Immersive technologies such as 360-degree videos will revolutionize the future of forensic science, giving police and criminologists a tool to visualize different crime scenes and ultimately, become better investigators. Through the Berks Teaching & Learning Innovation Partnership Grant, Penn State Berks students in CRIMJ 210, a course on Policing in America, are learning to create 360-degree videos of crime scene scenarios.
These videos are viewed by their peers in CRIMJ 100, an introductory course to Criminal Justice, to learn about topics such as self-defense, defense of others, and defense of property.
“The project transforms student learning on two levels: It allows students to engage in creative collaboration related to a course topic, and students get to ‘experience’ the scenarios presented by the 360-degree videos created by their peers,” said Mary Ann Mengel, an instructional multimedia designer for Penn State Berks’ Center for Learning & Teaching.
During the fall 2018 semester, students were separated into five teams to research their chosen topic, brainstorm ideas for a storyboard, create the dialogue, assemble props, and select locations to film. Like good police work, careful research and attention are required to recreate crime scene scenarios that accurately represent the characters, props, settings, and timing of events.
Due to the limited examples of 360-degree storyboards, Mengel designed a template for students to visualize how their scenes would play out through the 360-degree camera. The camera’s vantage point positions the viewer within the scene, and the viewer can focus their attention in any direction. By design, minimal video editing is required.
“This should be the standard,” said Deb Dreisbach, lecturer in criminal justice. “I’m always thinking outside of the box and as we continue to come up with other ideas for these videos, we will institute them.”
Dress rehearsal videos were peer-reviewed before students produced their two- to three-minute-long final videos in November 2018. Assessment questions were written by the teams, which students in future classes will answer after exploring the immersive scenarios.
“In having to develop questions, students are analyzing it a lot differently, and enjoying it more,” Dreisbach said. Dreisbach plans to expand the library of scenarios as she repeats the assignment in future semesters.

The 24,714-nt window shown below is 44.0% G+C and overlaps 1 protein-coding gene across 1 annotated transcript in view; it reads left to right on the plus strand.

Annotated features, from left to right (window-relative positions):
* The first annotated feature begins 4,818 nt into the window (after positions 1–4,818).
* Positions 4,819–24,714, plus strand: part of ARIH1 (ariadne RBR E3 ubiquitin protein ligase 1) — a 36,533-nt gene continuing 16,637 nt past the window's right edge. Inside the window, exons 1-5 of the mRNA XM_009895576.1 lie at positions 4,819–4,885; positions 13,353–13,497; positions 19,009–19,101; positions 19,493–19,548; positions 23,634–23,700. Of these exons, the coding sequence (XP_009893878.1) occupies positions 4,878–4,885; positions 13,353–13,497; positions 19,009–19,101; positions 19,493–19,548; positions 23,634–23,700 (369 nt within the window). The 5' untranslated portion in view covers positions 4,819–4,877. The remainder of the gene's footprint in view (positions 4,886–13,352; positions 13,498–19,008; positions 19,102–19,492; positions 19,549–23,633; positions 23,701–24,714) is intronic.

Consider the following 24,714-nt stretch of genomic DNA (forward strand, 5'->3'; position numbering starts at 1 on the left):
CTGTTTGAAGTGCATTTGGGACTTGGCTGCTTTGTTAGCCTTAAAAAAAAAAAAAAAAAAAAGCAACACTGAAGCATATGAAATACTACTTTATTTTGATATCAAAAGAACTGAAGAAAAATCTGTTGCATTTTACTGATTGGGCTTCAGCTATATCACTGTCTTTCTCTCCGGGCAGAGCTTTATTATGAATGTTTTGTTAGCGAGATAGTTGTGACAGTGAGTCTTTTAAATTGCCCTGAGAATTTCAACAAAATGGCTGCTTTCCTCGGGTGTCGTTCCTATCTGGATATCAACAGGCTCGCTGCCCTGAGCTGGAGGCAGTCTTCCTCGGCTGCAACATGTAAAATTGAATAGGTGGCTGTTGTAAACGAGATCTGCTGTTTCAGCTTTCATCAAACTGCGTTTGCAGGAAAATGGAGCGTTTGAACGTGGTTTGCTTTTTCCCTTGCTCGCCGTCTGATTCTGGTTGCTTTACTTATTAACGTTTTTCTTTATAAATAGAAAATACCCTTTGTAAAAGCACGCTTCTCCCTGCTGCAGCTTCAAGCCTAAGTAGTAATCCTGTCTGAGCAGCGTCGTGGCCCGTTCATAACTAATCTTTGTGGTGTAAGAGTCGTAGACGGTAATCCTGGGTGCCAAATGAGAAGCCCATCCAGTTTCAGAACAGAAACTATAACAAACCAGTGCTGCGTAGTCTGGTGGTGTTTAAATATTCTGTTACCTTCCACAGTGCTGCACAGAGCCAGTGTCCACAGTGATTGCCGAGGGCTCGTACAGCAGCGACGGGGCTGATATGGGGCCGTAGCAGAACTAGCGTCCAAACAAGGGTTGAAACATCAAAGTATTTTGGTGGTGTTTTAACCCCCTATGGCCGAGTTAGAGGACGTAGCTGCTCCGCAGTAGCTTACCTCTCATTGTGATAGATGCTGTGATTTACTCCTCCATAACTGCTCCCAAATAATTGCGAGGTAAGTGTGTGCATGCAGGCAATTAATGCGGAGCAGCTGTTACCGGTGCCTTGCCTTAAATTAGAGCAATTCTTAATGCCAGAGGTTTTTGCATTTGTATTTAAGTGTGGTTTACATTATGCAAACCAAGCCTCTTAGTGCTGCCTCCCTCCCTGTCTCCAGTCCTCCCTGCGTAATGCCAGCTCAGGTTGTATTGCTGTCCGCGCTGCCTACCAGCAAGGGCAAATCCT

These videos significantly enhance how criminal justice students learn. Students are better engaged in the course through extended classroom discussion and reflection.
“By experiencing 360-degree videos created by peers, students are provided a safe way to be present ‘on the ground’ at what might otherwise be a dangerous policing situation,” Mengel said. “The result is an engaging and memorable learning experience.”
Which Canvas tool or feature did you discover that helps create a better experience for your students? Penn State Teaching and Learning with Technology is giving you the opportunity to share your best practices with your colleagues at Canvas Day on Friday, March 15, 2019, at The Penn Stater Hotel and Conference Center.
At Canvas Day, enjoy a scoop of Penn State Berkey Creamery ice cream at the One Cool Thing mini-session and vote for the “coolest” presentation. The presenter with the most votes will win an iPad. Stay until the end of the session and one lucky attendee will be randomly selected to also win an iPad.
Submit your One Cool Thing by Wednesday, February 6 and the 2019 Canvas Day planning committee will select the best ideas to showcase.
Canvas Day will feature presentations by Ryan Seilhamer of University of Central Florida and representatives of Instructure (the creators of Canvas), breakout sessions, and networking opportunities. Open to Penn State faculty and staff only, registration is required for Canvas Day. Registration is free to attendees and includes breakfast and lunch.
In preparation for Canvas Day, there will be several pre-conference training sessions on Canvas. These sessions will help bring audiences new to Canvas up to speed before attending Canvas Day.
All training sessions listed below will be offered online via Zoom, enabling faculty and staff to participate from anywhere. If a session is full, you may still request it. You will be contacted if space becomes available. Additional sessions may be added based upon waitlist demand.
Canvas Day pre-conference sessions
Canvas: An Introduction
Tuesday, Feb. 5, 11:00 a.m.-12:00 p.m. EDT
Thursday, Feb. 7, 2:00-3:00 p.m. EDT
Canvas: Creating and Delivering Effective Content
Monday, Feb. 11, 9:00-11:30 a.m. EDT
Wednesday, Feb. 13, 9:00-11:30 a.m. EDT
Canvas: Creating Assignments and Quizzes
Tuesday, Feb. 19, 1:00-3:30 p.m. EDT
Thursday, Feb. 21, 9:00-11:30 a.m. EDT
Canvas: Using the Gradebook
Monday, Feb. 25, 1:00-3:30 p.m. EDT
Wednesday, Feb. 27, 9:00-11:30 a.m. EDT
For more information about One Cool Thing or general questions related to Canvas Day, contact firstname.lastname@example.org.